Crizotinib and erlotinib inhibits growth of c-Met+/EGFRvIII+ primary human glioblastoma xenografts

C. Rory Goodwin, Prakash Rath, Olutobi Oyinlade, Hernando Lopez, Salman Mughal, Shuli Xia, Yunqing Li, Harsharan Kaur, Xin Zhou, A. Karim Ahmed, Sandra Ho, Alessandro Olivi, Bachchu Lal

Research output: Contribution to journalArticlepeer-review

13 Scopus citations


Objectives: Receptor tyrosine kinases (RTK), such as c-Met and epidermal growth factor receptor (EGFR), are implicated in the malignant progression of glioblastoma. Studies show that RTK systems can co-modulate distinct and overlapping oncogenic downstream signaling pathways. EGFRvIII, a constitutively activated EGFR deletion mutant variant, leads to increased tumor growth and diminishes the tumor growth response to HGF: c-Met pathway inhibitor therapy. Conversely, activation of the c-Met pathway diminishes the tumor growth response to EGFR pathway inhibitors. Previously we reported that EGFRvIII and c-Met pathway inhibitors synergize to inhibit tumor growth in isogenic GBM cell lines engineered to express EGFRvIII. More recently, studies suggest that despite targeting RTK signaling in glioblastoma multiforme, a subpopulation of stem-like tumor-propagating cells can persist to replenish the tumor cell population leading to tumor recurrence. Patients and Methods: Mayo 39 and Mayo 59 xenograft lines were cultured and xenografts were maintained. Subcutaneous xenograft lines were serially passaged in nude mice to generate subcutaneous xenografts. Xenografts were implanted in 6–8 week old nude mice. Once tumors reached a substantial size (150 mm3), mice were randomly divided into 4 groups: 1) control vehicle, 2) Crizotinib (crizo), 3) Erlotinib (erlot), or 4) Crizotinib + Erlotinib, (n = 5 per group). Results: Crizotinib (c-Met pathway inhibitor) and Erlotinib (EGFR pathway inhibitor) in combination significantly inhibited tumor growth, phospho-EGFRvIII, phospho-Met, phospho-AKT, phospho-MAPK, and neurosphere growth in Mayo 39 and Mayo 59 primary GBM subcutaneous xenografts. The expression of the stem cell markers Nestin, Musashi, Olig 2 and Sox2 were also significantly down-regulated by c-Met inhibition, but no additive down-regulation was seen by co-treatment with Erlotinib. Conclusions: These results are consistent with and corroborate our previous findings demonstrating that targeting these two parallel pathways with c-Met and EGFR inhibitor therapy provides substantial anti-tumor activity in glioblastoma models.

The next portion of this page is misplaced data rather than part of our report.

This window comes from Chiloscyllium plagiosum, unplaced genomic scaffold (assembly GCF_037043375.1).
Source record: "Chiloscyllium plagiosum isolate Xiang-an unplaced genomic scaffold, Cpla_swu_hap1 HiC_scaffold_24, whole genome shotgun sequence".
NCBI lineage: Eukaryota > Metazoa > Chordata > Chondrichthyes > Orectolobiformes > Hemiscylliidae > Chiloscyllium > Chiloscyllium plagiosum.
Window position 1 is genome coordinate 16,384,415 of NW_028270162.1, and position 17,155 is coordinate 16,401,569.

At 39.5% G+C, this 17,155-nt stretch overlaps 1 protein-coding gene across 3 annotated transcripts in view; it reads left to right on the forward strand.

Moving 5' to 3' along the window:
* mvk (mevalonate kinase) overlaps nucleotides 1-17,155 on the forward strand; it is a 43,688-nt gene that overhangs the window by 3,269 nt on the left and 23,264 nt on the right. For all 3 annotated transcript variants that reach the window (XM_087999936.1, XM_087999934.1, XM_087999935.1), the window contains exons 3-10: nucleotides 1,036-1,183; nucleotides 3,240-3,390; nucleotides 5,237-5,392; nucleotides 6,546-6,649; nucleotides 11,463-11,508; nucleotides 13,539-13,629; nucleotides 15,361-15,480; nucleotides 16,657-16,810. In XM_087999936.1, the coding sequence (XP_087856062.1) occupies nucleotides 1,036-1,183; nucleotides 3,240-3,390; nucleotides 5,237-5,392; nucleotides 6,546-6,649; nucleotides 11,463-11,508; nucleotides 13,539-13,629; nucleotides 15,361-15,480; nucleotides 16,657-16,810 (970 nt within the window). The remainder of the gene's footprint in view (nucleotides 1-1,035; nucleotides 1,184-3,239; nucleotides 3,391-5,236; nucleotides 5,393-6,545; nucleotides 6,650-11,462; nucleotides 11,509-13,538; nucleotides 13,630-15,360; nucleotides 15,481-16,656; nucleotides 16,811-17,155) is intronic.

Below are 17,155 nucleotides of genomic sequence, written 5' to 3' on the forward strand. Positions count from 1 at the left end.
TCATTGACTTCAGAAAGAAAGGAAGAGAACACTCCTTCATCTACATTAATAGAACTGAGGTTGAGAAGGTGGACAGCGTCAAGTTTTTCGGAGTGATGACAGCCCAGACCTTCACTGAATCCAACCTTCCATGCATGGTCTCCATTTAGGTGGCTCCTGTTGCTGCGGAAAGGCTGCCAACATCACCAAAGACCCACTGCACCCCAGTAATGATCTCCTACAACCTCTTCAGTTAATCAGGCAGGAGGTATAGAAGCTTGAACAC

Original languageEnglish (US)
Pages (from-to)26-33
Number of pages8
JournalClinical Neurology and Neurosurgery
StatePublished - Aug 2018


  • Crizotinib
  • Epidermal growth factor receptor
  • Erlotinib
  • Glioblastoma
  • Primary xenograft
  • c-Met

ASJC Scopus subject areas

  • Surgery
  • Clinical Neurology


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